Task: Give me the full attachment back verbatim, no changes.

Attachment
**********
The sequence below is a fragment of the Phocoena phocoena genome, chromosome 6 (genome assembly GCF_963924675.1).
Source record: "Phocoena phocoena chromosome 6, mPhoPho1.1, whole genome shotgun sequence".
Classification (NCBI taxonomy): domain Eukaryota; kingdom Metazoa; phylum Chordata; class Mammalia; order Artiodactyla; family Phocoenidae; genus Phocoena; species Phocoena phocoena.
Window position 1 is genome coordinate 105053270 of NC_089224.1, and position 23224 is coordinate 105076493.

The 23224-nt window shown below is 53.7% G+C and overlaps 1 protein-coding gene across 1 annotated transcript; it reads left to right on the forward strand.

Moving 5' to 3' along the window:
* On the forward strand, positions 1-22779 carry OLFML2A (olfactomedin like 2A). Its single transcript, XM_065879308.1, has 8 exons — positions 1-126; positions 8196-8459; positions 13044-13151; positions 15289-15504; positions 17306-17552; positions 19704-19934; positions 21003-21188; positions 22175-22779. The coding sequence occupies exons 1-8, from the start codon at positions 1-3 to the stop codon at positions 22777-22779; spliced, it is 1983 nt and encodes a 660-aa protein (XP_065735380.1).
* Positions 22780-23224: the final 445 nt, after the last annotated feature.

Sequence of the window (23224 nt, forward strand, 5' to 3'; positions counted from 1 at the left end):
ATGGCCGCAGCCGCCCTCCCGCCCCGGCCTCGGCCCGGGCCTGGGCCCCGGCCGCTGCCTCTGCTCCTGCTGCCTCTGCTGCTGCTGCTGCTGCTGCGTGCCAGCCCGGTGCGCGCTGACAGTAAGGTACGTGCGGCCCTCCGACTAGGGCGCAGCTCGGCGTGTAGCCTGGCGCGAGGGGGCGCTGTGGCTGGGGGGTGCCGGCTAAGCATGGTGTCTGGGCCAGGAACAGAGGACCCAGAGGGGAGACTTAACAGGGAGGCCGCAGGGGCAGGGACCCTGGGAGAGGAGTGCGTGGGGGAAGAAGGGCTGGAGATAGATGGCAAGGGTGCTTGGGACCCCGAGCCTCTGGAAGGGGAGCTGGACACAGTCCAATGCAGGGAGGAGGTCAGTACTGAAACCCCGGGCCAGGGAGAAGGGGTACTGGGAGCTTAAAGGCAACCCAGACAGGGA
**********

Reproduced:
The sequence below is a fragment of the Phocoena phocoena genome, chromosome 6 (genome assembly GCF_963924675.1).
Source record: "Phocoena phocoena chromosome 6, mPhoPho1.1, whole genome shotgun sequence".
Classification (NCBI taxonomy): domain Eukaryota; kingdom Metazoa; phylum Chordata; class Mammalia; order Artiodactyla; family Phocoenidae; genus Phocoena; species Phocoena phocoena.
Window position 1 is genome coordinate 105053270 of NC_089224.1, and position 23224 is coordinate 105076493.

The 23224-nt window shown below is 53.7% G+C and overlaps 1 protein-coding gene across 1 annotated transcript; it reads left to right on the forward strand.

Moving 5' to 3' along the window:
* On the forward strand, positions 1-22779 carry OLFML2A (olfactomedin like 2A). Its single transcript, XM_065879308.1, has 8 exons — positions 1-126; positions 8196-8459; positions 13044-13151; positions 15289-15504; positions 17306-17552; positions 19704-19934; positions 21003-21188; positions 22175-22779. The coding sequence occupies exons 1-8, from the start codon at positions 1-3 to the stop codon at positions 22777-22779; spliced, it is 1983 nt and encodes a 660-aa protein (XP_065735380.1).
* Positions 22780-23224: the final 445 nt, after the last annotated feature.

Sequence of the window (23224 nt, forward strand, 5' to 3'; positions counted from 1 at the left end):
ATGGCCGCAGCCGCCCTCCCGCCCCGGCCTCGGCCCGGGCCTGGGCCCCGGCCGCTGCCTCTGCTCCTGCTGCCTCTGCTGCTGCTGCTGCTGCTGCGTGCCAGCCCGGTGCGCGCTGACAGTAAGGTACGTGCGGCCCTCCGACTAGGGCGCAGCTCGGCGTGTAGCCTGGCGCGAGGGGGCGCTGTGGCTGGGGGGTGCCGGCTAAGCATGGTGTCTGGGCCAGGAACAGAGGACCCAGAGGGGAGACTTAACAGGGAGGCCGCAGGGGCAGGGACCCTGGGAGAGGAGTGCGTGGGGGAAGAAGGGCTGGAGATAGATGGCAAGGGTGCTTGGGACCCCGAGCCTCTGGAAGGGGAGCTGGACACAGTCCAATGCAGGGAGGAGGTCAGTACTGAAACCCCGGGCCAGGGAGAAGGGGTACTGGGAGCTTAAAGGCAACCCAGACAGGGA